A service highlighting the riches of the daily press.
It's Through the Keyhole, only without the mystery as to whose house it is.
The Guardian runs a picture gallery of Gordon Brown's final hours... with photographer Martin Argles inside Downing Street. Those who love open house weekends and backstage tours will lap this stuff up.
And it's something of an accidental companion piece to the Magazine's article on Number 10's very shiny door, in that it swings open that famous front door and heads up to what's called the "war room".
The photos are about five times the size, for one thing, allowing a detailed view of what, exactly, Mr Brown had on his desk, including:
- contact lens solutions
- first-day-at-school snap of son John, clutching a red book bag
- cut crystal tumbler
And what adorned the wood panelled walls, including:
- rainbow coalition of six landscape scenes, presumably by the elder of his sons
- framed photos of both boys
- finger-painting taped to the wall, presumably by the younger of his sons
And instead of the online version's bald captions - eg: "Brown takes the phone call from Clegg that seals his resignation" - the newspaper sensibly gets a reporter to interview Argles and craft his impressions into a proper story. (Some of Paper Monitor's best friends are photojournalists. Great at telling stories with pictures. Words... not so much.)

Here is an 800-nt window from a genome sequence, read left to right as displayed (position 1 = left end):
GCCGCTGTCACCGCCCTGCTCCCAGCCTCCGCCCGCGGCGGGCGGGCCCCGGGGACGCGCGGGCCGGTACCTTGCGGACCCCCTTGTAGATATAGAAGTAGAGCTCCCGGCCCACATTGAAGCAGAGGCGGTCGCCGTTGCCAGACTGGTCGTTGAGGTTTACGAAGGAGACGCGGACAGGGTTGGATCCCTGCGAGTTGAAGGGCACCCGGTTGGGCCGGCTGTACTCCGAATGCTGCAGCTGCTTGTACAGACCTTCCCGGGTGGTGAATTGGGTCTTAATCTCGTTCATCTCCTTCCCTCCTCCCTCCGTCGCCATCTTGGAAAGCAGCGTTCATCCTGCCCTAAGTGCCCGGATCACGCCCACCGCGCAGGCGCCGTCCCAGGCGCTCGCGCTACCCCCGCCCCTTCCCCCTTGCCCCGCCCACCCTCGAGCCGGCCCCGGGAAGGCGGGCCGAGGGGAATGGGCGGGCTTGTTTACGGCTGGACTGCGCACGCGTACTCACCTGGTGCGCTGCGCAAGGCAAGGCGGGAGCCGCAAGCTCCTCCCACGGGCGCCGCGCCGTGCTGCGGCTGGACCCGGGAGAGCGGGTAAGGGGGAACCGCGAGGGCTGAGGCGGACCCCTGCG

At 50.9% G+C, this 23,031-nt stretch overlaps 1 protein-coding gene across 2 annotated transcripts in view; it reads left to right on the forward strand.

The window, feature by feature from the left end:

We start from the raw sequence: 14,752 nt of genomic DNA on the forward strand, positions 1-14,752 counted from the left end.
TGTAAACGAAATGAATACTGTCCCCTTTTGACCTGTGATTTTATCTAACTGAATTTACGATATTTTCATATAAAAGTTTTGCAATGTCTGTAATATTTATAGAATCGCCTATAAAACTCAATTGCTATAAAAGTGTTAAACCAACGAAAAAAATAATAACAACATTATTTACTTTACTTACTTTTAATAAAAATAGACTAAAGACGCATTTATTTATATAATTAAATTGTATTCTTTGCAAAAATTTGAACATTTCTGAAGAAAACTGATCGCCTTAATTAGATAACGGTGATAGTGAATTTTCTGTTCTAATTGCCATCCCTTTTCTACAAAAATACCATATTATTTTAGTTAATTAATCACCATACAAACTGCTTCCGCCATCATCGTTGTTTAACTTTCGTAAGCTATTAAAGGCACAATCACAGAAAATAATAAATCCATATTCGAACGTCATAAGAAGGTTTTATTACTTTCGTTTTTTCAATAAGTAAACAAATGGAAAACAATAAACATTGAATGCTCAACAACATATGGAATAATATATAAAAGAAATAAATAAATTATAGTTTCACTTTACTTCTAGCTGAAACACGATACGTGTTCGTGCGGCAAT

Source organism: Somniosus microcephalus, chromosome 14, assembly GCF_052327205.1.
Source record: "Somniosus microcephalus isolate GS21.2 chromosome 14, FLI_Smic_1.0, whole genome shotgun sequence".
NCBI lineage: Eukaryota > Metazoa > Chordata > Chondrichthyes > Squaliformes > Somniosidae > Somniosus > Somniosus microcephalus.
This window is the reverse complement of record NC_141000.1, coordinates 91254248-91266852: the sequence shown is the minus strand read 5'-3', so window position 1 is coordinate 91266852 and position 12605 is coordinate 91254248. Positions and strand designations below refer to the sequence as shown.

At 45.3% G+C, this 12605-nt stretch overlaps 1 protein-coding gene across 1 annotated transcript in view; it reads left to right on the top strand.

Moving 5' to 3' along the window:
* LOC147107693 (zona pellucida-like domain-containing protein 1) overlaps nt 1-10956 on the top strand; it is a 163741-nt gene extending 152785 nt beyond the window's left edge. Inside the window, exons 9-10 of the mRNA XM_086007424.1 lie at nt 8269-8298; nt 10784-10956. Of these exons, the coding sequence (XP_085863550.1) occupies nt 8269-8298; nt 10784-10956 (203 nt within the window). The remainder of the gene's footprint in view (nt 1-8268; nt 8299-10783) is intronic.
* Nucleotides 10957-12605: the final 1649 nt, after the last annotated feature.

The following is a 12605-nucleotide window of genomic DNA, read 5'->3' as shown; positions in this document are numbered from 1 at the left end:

"[T]hey were having quite a good time laughing, which was really just to keep the tension down, I think, while we were waiting for this phone call. Then it came. And there was silence. The whole place fell completely silent. Brown answered the phone, and we could hear him saying: 'Nick, Nick. I can't hold on any longer. Nick. I've got to go to the palace. The country expects me to do that. I have to go. The Queen expects me to go. I can't hold on any longer.' Presumably Clegg was trying to get him to not go to the palace while he extracted some more concessions from Cameron. I assume."
It's obviously something of a coup, because the Daily Mail has bought the lot and runs the pics over two pages as part of its own election coverage.
Elsewhere, the papers wheel out the likenesses to the country's newest double act. The Sun's front page photo montage casts Cameron and Clegg as a skipping Morecambe and Wise with the headline: "Bring us sunshine".
Mail columnist Jan Moir likens them to Ant and Dec, "two peas from a very privileged pod".
The Daily Mirror calls them "HISTORY BOYS" (Paper Monitor's italics for the Mirror's blue text).
The Independent, and many of the others, cast it as a civil partnership - garden setting, grooms in near-matching smart suits etc - "... 'til debt us do part."
And the Guardian picks up on the blizzard of tweets comparing the pair to Jeeves and Wooster.